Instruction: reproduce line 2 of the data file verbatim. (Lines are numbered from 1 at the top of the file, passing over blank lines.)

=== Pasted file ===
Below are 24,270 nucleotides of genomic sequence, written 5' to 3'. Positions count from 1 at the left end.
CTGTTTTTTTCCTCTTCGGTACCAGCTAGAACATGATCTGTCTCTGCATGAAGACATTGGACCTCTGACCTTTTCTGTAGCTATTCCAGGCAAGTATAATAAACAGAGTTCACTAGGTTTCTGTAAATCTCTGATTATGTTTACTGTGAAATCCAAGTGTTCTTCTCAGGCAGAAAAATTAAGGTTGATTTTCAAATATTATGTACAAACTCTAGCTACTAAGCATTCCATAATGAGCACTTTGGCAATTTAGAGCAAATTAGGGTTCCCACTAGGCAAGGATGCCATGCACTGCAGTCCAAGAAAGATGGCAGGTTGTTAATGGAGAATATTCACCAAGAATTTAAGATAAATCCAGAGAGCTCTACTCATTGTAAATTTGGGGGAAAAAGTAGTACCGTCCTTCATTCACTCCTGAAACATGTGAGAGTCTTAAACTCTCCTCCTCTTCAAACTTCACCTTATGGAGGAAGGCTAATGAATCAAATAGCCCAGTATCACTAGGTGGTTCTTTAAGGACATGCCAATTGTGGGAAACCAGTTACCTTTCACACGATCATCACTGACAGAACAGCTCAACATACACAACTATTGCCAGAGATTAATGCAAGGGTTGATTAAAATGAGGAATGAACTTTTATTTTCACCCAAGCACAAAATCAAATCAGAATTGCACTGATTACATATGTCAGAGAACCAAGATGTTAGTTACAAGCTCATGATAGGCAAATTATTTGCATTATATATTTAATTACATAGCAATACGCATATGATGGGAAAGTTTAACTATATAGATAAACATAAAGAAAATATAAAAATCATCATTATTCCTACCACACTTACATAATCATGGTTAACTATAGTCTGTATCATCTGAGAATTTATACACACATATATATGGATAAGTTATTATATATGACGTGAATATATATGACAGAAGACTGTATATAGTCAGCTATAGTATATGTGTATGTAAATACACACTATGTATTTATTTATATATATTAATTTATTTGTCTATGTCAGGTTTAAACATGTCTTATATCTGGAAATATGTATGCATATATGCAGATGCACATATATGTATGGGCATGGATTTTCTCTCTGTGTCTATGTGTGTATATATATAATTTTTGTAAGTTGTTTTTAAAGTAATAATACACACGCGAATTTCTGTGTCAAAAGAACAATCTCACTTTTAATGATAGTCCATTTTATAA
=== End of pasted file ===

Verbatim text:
CTGTTTTTTTCCTCTTCGGTACCAGCTAGAACATGATCTGTCTCTGCATGAAGACATTGGACCTCTGACCTTTTCTGTAGCTATTCCAGGCAAGTATAATAAACAGAGTTCACTAGGTTTCTGTAAATCTCTGATTATGTTTACTGTGAAATCCAAGTGTTCTTCTCAGGCAGAAAAATTAAGGTTGATTTTCAAATATTATGTACAAACTCTAGCTACTAAGCATTCCATAATGAGCACTTTGGCAATTTAGAGCAAATTAGGGTTCCCACTAGGCAAGGATGCCATGCACTGCAGTCCAAGAAAGATGGCAGGTTGTTAATGGAGAATATTCACCAAGAATTTAAGATAAATCCAGAGAGCTCTACTCATTGTAAATTTGGGGGAAAAAGTAGTACCGTCCTTCATTCACTCCTGAAACATGTGAGAGTCTTAAACTCTCCTCCTCTTCAAACTTCACCTTATGGAGGAAGGCTAATGAATCAAATAGCCCAGTATCACTAGGTGGTTCTTTAAGGACATGCCAATTGTGGGAAACCAGTTACCTTTCACACGATCATCACTGACAGAACAGCTCAACATACACAACTATTGCCAGAGATTAATGCAAGGGTTGATTAAAATGAGGAATGAACTTTTATTTTCACCCAAGCACAAAATCAAATCAGAATTGCACTGATTACATATGTCAGAGAACCAAGATGTTAGTTACAAGCTCATGATAGGCAAATTATTTGCATTATATATTTAATTACATAGCAATACGCATATGATGGGAAAGTTTAACTATATAGATAAACATAAAGAAAATATAAAAATCATCATTATTCCTACCACACTTACATAATCATGGTTAACTATAGTCTGTATCATCTGAGAATTTATACACACATATATATGGATAAGTTATTATATATGACGTGAATATATATGACAGAAGACTGTATATAGTCAGCTATAGTATATGTGTATGTAAATACACACTATGTATTTATTTATATATATTAATTTATTTGTCTATGTCAGGTTTAAACATGTCTTATATCTGGAAATATGTATGCATATATGCAGATGCACATATATGTATGGGCATGGATTTTCTCTCTGTGTCTATGTGTGTATATATATAATTTTTGTAAGTTGTTTTTAAAGTAATAATACACACGCGAATTTCTGTGTCAAAAGAACAATCTCACTTTTAATGATAGTCCATTTTATAA